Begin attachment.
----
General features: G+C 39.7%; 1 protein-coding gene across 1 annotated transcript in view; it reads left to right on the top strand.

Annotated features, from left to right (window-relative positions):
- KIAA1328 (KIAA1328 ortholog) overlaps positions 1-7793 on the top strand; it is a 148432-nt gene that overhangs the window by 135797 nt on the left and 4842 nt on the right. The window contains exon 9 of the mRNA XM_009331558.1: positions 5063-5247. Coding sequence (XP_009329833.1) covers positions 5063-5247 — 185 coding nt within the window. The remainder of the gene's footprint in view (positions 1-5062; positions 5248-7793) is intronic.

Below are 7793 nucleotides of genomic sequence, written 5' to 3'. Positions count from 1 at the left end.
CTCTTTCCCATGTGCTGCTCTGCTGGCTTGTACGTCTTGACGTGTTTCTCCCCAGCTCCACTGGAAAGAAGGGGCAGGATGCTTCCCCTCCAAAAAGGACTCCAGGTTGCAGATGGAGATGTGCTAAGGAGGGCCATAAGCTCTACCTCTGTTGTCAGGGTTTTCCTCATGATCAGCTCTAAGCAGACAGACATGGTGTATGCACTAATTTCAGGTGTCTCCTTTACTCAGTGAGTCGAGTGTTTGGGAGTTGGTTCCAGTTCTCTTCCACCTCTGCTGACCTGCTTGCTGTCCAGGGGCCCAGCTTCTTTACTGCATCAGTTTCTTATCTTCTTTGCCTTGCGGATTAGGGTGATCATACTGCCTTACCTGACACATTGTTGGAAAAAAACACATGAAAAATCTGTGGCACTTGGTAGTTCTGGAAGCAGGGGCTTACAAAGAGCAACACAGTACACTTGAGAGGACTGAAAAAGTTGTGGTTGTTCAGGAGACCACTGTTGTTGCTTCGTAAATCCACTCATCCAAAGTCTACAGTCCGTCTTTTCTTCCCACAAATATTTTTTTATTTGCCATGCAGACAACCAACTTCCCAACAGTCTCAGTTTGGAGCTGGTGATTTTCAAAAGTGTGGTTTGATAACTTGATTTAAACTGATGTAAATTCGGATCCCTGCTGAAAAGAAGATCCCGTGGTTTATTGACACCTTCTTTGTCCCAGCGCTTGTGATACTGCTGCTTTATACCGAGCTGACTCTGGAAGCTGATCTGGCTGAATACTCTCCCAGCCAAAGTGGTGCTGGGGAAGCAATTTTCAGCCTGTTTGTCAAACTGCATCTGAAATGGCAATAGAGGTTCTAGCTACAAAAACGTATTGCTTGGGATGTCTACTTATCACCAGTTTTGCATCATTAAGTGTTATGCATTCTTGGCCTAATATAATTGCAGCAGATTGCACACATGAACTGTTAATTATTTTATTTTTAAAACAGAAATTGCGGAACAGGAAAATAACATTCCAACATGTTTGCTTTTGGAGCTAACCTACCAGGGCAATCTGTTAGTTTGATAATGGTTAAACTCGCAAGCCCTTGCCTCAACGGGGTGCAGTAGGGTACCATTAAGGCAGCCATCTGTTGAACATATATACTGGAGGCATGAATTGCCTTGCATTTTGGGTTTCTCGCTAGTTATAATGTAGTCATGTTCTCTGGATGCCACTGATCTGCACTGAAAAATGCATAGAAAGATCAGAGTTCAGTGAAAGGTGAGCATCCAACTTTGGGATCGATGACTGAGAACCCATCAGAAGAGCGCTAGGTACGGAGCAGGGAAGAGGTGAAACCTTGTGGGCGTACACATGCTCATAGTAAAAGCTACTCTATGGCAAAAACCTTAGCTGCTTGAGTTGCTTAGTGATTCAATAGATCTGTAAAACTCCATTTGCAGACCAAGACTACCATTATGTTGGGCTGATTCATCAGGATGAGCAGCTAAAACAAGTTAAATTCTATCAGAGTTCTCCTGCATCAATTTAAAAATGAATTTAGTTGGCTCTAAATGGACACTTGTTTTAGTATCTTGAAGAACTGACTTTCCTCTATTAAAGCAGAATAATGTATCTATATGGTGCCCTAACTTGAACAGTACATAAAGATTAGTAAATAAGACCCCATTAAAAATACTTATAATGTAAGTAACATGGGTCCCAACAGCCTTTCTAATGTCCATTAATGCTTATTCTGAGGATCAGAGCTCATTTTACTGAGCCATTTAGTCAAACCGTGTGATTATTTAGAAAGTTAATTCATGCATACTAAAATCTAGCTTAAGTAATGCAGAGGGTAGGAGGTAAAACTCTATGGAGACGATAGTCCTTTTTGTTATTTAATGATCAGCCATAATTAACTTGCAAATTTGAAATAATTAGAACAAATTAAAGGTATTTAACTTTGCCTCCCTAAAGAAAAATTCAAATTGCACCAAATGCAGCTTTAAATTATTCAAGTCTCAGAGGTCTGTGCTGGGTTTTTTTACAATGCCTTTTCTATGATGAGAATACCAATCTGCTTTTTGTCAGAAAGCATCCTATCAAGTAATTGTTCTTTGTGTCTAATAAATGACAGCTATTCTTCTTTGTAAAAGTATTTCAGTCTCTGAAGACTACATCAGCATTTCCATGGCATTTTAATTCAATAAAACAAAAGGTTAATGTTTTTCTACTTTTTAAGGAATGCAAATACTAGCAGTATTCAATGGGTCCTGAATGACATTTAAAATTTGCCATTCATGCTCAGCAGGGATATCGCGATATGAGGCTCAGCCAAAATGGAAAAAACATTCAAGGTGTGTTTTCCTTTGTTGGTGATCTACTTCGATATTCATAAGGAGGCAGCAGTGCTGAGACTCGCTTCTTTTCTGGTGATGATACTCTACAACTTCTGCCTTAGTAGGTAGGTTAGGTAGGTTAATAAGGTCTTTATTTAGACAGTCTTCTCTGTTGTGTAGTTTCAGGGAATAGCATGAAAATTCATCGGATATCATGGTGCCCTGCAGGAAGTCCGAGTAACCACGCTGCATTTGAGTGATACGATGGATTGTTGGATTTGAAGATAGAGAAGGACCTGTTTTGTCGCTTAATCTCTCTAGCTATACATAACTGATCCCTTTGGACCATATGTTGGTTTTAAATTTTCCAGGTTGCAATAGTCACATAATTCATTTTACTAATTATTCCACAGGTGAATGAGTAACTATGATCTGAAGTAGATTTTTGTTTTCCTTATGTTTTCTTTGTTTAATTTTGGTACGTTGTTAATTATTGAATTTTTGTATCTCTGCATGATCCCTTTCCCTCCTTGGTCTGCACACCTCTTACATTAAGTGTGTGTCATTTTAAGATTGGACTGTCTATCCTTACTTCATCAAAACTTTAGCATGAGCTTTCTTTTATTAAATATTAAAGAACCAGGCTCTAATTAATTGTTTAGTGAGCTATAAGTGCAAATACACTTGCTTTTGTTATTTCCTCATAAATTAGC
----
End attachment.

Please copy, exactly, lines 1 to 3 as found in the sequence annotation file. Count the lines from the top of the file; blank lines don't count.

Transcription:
General features: G+C 39.7%; 1 protein-coding gene across 1 annotated transcript in view; it reads left to right on the top strand.

Annotated features, from left to right (window-relative positions):
- KIAA1328 (KIAA1328 ortholog) overlaps positions 1-7793 on the top strand; it is a 148432-nt gene that overhangs the window by 135797 nt on the left and 4842 nt on the right. The window contains exon 9 of the mRNA XM_009331558.1: positions 5063-5247. Coding sequence (XP_009329833.1) covers positions 5063-5247 — 185 coding nt within the window. The remainder of the gene's footprint in view (positions 1-5062; positions 5248-7793) is intronic.